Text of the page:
The Early History of Celtic FC
The rich and storied history of Celtic FC has led “The Bhoys” to become synonymous with both Scottish and British sport. Whenever the Scottish Premiership is mentioned, Celtic FC is sure to be the first club in mind.
Celtic FC Traditions span all the way back to 1887 with the first club meeting at St. Mary's Church Hall in Glasgow. Originally founded by Irish Marist Brother Alfred as a means of fundraising to counteract severe poverty issues within the immigrant Irish population in the East End of Glasgow, Celtic FC (pronounced Seltik) was founded upon the foundation of honoring both Irish and Scottish heritage.
Although founded in 1877, as the club’s badge indicates, the first professional match for the club wasn’t played in 1888 where the green and white won a friendly match against Rangers 5–2. Celtic quickly established itself as the powerhouse of Scottish football by lifting six successive Scottish Premiership titles in the first decade of the 1900s.
The original Celtic kit featured a plain white shirt with a green collar, black shorts, and emerald green socks. The original club crest was a simple green cross on a red oval background. It wasn’t until 1903 when Celtic FC adopted their infamous green and white hooped uniforms known all around the world. It was not until 1977 that Celtic finally adopted the club crest on their current kits, before sporting different emblems of four-leaf clover..
The Bhoys is the official nickname for Celtic FC. When the club was first established, publications originally coined "the bold boys" as the nickname taken off a postcard from the early 20th century. The added h is an ode to the Gaelic, where spelling commonly uses the letter b to accompany the letter h.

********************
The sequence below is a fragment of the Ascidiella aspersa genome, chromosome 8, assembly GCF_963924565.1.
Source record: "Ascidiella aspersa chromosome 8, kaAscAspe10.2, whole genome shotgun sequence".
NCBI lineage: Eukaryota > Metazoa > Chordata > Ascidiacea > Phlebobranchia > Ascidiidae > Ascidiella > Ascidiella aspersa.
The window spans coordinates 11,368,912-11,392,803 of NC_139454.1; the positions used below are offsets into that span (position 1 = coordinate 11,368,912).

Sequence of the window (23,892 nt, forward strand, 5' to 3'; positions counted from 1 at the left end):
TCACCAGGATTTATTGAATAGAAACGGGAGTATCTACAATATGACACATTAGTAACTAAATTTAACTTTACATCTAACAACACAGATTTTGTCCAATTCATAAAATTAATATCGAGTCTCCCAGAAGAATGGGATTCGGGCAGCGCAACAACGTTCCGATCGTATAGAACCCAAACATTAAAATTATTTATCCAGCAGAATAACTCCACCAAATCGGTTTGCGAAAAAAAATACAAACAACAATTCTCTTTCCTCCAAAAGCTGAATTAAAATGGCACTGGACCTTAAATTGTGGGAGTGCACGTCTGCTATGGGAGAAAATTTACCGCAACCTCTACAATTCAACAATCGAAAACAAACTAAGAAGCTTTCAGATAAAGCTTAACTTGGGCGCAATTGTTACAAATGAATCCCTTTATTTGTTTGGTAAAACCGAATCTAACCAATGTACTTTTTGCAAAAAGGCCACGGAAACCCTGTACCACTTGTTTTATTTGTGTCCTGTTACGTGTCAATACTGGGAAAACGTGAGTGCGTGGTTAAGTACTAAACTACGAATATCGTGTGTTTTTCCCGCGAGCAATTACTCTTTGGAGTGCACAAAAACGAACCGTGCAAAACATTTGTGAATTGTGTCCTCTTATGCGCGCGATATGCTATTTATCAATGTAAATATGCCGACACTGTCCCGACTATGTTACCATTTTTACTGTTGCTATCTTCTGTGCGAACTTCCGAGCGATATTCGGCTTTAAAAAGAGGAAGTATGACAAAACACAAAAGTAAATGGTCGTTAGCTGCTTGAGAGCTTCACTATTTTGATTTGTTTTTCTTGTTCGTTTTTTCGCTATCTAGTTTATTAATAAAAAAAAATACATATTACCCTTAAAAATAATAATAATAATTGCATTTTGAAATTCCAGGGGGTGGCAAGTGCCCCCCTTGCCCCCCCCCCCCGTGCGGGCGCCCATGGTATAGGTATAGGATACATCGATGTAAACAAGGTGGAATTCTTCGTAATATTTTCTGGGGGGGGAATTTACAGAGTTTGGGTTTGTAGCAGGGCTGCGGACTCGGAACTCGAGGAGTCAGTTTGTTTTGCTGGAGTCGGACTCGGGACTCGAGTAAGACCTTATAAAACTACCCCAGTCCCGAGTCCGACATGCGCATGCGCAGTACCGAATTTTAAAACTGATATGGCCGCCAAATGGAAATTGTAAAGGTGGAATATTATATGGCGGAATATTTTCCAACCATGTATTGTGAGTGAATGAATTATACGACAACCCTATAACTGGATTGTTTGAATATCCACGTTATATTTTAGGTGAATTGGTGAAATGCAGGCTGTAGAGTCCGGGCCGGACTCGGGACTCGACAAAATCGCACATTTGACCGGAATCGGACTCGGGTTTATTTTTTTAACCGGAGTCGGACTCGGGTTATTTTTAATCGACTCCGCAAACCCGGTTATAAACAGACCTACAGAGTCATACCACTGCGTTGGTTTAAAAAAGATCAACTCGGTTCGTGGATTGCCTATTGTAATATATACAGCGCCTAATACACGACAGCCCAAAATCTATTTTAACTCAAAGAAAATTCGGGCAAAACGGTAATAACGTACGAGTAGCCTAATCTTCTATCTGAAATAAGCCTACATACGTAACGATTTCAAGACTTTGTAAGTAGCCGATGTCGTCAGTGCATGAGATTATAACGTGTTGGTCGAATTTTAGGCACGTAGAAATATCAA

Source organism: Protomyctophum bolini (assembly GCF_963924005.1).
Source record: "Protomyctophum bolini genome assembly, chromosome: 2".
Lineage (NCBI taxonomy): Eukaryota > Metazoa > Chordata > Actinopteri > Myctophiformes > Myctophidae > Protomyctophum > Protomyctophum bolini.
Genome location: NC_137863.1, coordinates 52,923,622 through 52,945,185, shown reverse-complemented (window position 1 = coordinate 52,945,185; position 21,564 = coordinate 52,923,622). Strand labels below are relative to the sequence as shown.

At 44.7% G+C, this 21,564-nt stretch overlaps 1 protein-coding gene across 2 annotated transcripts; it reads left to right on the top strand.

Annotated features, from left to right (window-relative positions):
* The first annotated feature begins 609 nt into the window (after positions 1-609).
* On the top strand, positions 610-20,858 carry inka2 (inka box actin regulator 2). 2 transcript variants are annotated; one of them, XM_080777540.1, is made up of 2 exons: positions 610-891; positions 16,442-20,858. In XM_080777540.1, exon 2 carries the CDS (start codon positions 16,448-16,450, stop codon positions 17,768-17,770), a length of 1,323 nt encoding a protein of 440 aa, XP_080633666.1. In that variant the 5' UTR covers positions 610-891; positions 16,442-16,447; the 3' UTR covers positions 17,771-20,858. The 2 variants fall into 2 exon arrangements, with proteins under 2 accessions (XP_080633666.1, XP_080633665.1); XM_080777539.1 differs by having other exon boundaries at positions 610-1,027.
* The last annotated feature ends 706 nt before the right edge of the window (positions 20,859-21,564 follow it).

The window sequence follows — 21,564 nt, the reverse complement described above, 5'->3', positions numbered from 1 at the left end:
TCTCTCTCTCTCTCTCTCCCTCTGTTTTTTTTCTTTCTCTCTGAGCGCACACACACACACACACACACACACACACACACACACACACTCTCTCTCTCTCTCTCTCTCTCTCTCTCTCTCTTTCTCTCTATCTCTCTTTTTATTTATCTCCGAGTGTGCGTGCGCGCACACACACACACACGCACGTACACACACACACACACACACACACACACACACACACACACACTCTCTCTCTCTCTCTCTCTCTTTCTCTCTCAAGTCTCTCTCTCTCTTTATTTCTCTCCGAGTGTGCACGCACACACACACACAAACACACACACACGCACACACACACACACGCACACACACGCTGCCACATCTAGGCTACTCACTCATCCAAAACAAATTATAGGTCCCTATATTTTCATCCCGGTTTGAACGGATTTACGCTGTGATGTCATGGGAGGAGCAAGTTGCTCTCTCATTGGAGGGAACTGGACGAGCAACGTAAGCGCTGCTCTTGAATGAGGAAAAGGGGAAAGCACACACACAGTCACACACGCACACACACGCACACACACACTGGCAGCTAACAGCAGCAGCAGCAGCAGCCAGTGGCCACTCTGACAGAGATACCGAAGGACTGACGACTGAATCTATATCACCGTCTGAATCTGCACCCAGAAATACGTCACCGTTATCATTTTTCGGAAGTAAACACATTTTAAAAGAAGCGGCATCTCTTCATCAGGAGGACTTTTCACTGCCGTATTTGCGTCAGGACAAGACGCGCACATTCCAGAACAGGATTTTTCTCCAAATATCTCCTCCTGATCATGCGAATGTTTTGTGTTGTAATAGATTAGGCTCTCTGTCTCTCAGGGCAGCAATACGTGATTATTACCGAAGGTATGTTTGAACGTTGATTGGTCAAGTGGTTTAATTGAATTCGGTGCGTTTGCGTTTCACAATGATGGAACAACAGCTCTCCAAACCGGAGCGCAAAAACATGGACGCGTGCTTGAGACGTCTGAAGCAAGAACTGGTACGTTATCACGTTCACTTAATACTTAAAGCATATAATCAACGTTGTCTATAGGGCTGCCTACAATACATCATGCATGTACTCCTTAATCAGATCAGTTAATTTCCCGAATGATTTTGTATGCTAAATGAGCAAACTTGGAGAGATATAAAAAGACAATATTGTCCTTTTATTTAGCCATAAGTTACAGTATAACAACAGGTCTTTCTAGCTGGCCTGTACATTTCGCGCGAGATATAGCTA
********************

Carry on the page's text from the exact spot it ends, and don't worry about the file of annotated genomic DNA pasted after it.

Celtic FC Traditions
Celtic FC plays their football at the famous Celtic Park in the Parkhead area of Glasgow. Celtic Park features a massive 60,411 capacity, making the stadium the largest in Scotland and the eighth-largest stadium in the United Kingdom. Nicknamed Parkhead or Paradise, Celtic Park is known for its lively and intense atmosphere. It is widely regarded as one of the loudest stadiums in Europe, and the Celtic fans are considered the most passionate supporters in all of Britain and across Europe.
Celtic FC were the originators of the club newspaper in Britain in August of 1965 with The Celtic View. Founder Jack McGinn humbly began the clubs weekly publication featuring just four pages. The Celtic View set the standard for British football club journalism and inspired most big clubs to follow suit.
Celtic FC traditions cannot be properly discussed without the mention of their long-standing rivalry with Rangers. Known together as the “Old Firm”, Celtic FC vs. Rangers is still viewed as one of the world's biggest football derbies.
Celtic and Rangers have traditionally dominated Scottish football's history. 101 Scottish Premiership titles are shared between these two clubs since its birth in 1980, leaving just 19 championships for other teams in Scotland.
Celtic FC History | Club Success
49. That is the number of Scottish Premiership titles represented in Celtic FC traditions. Add 38 Scottish Cup victories and 17 Scottish League Cups to the Celtic trophy cabinet and you can get a proper measure of success for Scotland's most prestigious football association.
The most prominent distinction from Celtic FC History came after becoming the first British team to lift a European Championship trophy in 1967. With an incredible run under manager Jock Stein, Celtic FC is the first of just two clubs to conquer Europe with a side featuring completely home-grown talent. Every player on the roster for the 1967-68 season was born and raised within 30 miles of Celtic Park, their home stadium in Glasgow. Celtic also won the Scottish league championship, the Scottish Cup, the League Cup and the Glasgow Cup, making the “golden years” of 1967-68 their most successful campaign to date.
Celtic also lost in the final of the 1970 European Cup Final and the 2003 UEFA Cup Final. 80,000 Celtic fans were said to hit the streets of Seville during UEFA Cup Final in 2003. Celtic FC is undoubtedly still the most successful modern club in Scotland. The Bhoys claimed their seventh consecutive championship under Brendan Rodgers in the 2017/18 campaign.
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